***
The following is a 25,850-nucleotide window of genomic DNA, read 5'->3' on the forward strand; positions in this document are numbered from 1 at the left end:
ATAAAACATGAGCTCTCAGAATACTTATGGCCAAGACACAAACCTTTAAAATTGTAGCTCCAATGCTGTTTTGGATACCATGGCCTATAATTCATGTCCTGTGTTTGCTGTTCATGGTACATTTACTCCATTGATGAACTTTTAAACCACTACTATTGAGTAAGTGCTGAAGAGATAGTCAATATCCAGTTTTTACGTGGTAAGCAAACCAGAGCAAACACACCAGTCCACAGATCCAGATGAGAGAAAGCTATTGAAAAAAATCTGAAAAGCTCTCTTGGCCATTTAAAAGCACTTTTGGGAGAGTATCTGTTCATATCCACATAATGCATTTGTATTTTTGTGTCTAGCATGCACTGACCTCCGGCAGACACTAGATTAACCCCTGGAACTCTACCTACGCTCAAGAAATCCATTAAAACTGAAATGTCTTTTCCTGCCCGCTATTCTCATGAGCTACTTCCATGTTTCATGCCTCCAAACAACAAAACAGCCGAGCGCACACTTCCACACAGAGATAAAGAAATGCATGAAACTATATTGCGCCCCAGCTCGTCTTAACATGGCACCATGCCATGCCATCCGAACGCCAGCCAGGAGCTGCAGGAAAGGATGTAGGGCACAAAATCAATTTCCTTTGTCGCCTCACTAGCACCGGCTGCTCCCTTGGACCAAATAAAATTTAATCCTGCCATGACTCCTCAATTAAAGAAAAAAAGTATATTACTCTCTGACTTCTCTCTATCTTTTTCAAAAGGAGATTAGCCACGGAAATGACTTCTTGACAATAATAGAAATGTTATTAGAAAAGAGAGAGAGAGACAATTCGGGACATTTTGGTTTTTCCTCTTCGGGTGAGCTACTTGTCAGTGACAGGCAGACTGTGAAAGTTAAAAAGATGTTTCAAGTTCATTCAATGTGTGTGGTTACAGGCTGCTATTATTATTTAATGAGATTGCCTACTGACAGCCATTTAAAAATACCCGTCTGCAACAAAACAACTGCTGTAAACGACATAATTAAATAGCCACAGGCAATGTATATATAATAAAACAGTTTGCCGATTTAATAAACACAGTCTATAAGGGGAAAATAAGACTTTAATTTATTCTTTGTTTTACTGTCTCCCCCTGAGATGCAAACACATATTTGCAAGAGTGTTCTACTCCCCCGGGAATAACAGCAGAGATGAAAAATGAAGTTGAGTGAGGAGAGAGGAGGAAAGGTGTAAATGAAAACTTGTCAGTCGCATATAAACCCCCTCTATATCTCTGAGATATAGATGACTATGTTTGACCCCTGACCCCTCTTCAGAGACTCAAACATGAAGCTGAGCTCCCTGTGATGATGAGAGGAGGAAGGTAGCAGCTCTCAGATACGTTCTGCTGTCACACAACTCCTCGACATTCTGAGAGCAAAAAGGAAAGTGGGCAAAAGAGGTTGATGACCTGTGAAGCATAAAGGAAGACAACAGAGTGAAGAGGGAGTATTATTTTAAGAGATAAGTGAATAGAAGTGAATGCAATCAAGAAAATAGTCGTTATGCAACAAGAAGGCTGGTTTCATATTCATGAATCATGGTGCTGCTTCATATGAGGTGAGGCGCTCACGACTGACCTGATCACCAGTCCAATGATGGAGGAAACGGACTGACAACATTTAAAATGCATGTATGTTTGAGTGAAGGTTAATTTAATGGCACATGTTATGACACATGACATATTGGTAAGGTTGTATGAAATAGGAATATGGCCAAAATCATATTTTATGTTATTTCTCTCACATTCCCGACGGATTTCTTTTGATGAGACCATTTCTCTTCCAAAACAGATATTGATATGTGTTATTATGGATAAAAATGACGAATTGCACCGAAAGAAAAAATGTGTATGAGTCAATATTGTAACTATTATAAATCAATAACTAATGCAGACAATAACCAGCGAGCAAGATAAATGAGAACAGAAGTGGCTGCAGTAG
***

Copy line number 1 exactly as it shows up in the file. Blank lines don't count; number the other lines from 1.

The following is a 25,850-nucleotide window of genomic DNA, read 5'->3' on the forward strand; positions in this document are numbered from 1 at the left end: